Yesterday started out like any other day. I woke up an hour late, skipped taking a shower, and strolled out the door with my 8x Windows Phone in hand. What could be more normal?
And when a burst of boredom hit me sometime around noon, it was pretty normal for me to jump into the Xbox Marketplace and hunt around for new titles. The storefront was full of the typical garbage, but one title, Galactic Reign, seemed to be gaining traction among users. Why not download the trial, right? Little did I know I was about to be blown away.
Sexy interstellar combat
Galactic Reign will be immediately familiar to anyone who’s played Sins of a Solar Empire, Alpha Centuri, or even Advance Wars. Players choose a species (the Protoss-ish Alkari, the Terran-like Sundogs, or the Borg-esque Zorn) then immediately jump into a match against a friend or a random, live opponent. Players are dropped onto opposite sides of a galactic map, and each is given four small fleets to explore and colonize available star systems, or to upgrade with various research.
Colonizing takes up an entire turn and costs cash, but colonies produce income over the long term. Exploring can uncover enemy positions, but if can also throw your fleets into unanticipated danger. And while research can pay off with monstrous ships and abilities, the resources consumed may go to waste if your adversary sniffs out and counters your tech tree.
The match ends when one player exceeds 25 Victory Points, earned by reaching and holding powerful Artifact Planets (three total). The majority of the game therefore involves a mad dash to settle these precious planets, followed by feints and blitz maneuvers to pull/push opposing forces out of these valuable sectors. Along the way, careful resource management and fleet composition planning are key to routing the enemy in combat. Speaking of which…
J.J. Abrams is officially jealous
Instead of real-time combat (which wouldn’t really be possible in a cross-platform turn-based strategy game), Slant Six opted to take a more Advance Wars-style approach in Galactic Reign. But instead of animating zero-gravity struggles with corny, badly executed cartoons, this game’s battles are rendered as cinematic HD video. How is that even possible on a mobile phone? It’s not. All combat footage is created on remote cloud servers, then downloaded to your device as film-quality cut scenes. Ships look absolutely stellar* and hundreds of them can be displayed actively engaged in combat at once.
As gorgeous as it all is, you can’t control anything that’s happening once you initiate a fight. But what you can do is activate scanners during the war footage to analyze enemy vessels. Since you can’t normally snoop on your adversary’s ships during exploration, this is an excellent chance to find out what your foe is up to and how you can best counter it.
It’s not Starcraft, but…
While Galactic Reign doesn’t reach the levels of white-knuckle strategic clashing that an RTS does, there is plenty of depth and tactical nuance involved.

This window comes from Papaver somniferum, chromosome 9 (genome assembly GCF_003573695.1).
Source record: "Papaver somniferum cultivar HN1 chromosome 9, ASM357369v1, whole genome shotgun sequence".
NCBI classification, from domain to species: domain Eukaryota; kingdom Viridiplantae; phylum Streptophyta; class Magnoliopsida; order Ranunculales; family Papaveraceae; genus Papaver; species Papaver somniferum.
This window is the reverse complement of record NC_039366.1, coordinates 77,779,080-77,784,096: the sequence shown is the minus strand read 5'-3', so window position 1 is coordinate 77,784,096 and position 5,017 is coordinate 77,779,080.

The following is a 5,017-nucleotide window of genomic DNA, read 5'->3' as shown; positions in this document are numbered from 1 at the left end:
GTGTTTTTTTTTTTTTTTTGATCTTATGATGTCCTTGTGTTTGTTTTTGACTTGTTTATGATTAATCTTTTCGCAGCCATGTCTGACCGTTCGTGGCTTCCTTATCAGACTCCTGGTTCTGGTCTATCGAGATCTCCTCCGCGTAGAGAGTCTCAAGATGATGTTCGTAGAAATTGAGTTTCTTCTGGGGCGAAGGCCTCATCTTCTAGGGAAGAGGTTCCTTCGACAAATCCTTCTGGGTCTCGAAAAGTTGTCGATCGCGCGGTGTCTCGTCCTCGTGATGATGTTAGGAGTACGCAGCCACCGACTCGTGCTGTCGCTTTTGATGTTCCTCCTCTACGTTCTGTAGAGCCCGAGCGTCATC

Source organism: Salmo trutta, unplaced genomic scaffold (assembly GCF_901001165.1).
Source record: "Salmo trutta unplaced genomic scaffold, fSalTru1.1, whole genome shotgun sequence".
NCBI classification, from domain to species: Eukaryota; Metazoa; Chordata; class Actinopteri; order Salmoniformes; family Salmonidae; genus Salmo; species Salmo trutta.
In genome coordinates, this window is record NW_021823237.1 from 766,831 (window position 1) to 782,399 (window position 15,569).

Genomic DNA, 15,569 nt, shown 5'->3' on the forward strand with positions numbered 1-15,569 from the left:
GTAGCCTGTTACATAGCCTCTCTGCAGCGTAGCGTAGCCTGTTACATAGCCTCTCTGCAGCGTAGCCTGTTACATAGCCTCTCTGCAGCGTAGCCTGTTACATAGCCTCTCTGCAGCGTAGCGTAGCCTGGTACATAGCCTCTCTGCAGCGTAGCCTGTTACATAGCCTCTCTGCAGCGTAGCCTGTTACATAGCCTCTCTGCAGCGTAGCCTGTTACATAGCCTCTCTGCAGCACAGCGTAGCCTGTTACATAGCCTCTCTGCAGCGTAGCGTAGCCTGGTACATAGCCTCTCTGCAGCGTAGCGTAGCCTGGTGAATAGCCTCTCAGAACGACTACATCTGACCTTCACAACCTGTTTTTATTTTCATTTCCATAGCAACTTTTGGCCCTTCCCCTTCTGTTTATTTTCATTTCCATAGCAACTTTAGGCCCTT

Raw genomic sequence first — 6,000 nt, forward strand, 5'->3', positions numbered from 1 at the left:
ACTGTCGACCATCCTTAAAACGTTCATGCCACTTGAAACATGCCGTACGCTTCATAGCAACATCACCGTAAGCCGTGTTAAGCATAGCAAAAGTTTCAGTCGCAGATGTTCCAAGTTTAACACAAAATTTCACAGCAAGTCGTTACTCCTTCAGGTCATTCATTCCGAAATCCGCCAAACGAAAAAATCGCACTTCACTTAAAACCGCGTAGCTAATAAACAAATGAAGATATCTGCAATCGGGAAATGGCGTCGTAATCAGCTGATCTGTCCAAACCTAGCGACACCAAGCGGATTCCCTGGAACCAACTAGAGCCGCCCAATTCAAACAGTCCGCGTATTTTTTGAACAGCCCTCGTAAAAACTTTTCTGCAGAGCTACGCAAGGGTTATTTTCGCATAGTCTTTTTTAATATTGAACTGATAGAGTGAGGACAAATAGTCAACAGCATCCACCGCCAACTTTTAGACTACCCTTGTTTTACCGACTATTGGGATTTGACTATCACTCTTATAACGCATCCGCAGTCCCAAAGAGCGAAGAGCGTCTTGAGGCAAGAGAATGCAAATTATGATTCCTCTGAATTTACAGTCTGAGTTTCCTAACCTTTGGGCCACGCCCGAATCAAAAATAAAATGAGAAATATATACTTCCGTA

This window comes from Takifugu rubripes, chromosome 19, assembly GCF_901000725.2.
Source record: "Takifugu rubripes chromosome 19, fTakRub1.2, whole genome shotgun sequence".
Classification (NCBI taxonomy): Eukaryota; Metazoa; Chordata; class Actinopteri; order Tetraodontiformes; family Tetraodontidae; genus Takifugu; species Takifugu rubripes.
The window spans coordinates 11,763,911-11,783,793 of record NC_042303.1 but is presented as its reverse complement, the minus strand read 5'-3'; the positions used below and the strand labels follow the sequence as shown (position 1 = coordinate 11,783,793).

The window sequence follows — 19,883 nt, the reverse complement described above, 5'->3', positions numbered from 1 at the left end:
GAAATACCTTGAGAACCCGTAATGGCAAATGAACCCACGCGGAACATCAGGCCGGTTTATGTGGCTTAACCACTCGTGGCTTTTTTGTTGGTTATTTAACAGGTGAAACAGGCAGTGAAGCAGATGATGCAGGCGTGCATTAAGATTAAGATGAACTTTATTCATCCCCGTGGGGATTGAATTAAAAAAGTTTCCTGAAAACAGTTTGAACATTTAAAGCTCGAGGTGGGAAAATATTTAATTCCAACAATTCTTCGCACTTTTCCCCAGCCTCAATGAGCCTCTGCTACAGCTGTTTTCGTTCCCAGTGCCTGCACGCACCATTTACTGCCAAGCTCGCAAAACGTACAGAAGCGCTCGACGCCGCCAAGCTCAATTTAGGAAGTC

Good news: every player begins every match completely equal, with no microtransactions or grindy EXP systems to determine who has the upper hand. Additionally, each species has its own strengths: the Alkari have the most tech options, the Sundogs sport the most resilient ships, and the Zorn can opt for drones or hacking as viable tech trees.
While rushing directly at Artifact Planets may seem like the best strategy, doing so limits colonization, which hurts end-game economy. I’ve had matches where I won in a few turns by locking down every core system early on, sure. But I’ve also succeeded by taking all the unimportant planets, mining them for credits, and smashing into the Artifact hub with a massive fleet when my enemy was at 24/25 Victory Points!
There are plenty of mind games to play, too. Moving a weak squadron of fighters to the edge of opposing territory is likely to invite the company of a fleet of hostile gunships. But if your opponent doesn’t know you’ve got a Dreadnaught warping in from a neighboring system (you’ve kept it out of combat to limit his knowledge), he’s gonna be hurting next turn. Likewise, you can feign a retreat from an important Artifact Planet, only to smash back in next turn with the four separate fleets you had waiting nearby. Pulling off strategic wins like is exhilarating and the shiny, jaw-dropping cinematics sure help elevate the epic feeling.
Cross Platform Fun
Last but not least, Galactic Reign is 100% cross-platform between Windows 8 and Windows Phone 8. So if you buy it on your Nokia 920, you’ll have it available on PC for free (and vice versa). There’s no extra charge (unless you want double the achievements), and your interstellar space opera sessions carry over between all your devices. While I’m surprised and mildly disappointed Galactic Reign isn’t available on Xbox 360 (yet), it’s great being able to start a campaign at home, then continue conquering the universe while I drive my car or at work while I’m foreclosing on people’s houses. Asynchronous action means it’s short enough to play on the go, but multiple parallel battles means the action doesn’t have to stop if you don’t want it to.
If you’re running either of Microsoft’s newest operating systems, you need to pick up Galactic Reign pronto. After that, the only thing you’ll have to figure out is how you’re going to beat the unstoppable Sundog armada amassed by that “WiNGSPANTT” asshole.**
* All puns intended.
** No but seriously, I haven’t lost a match yet.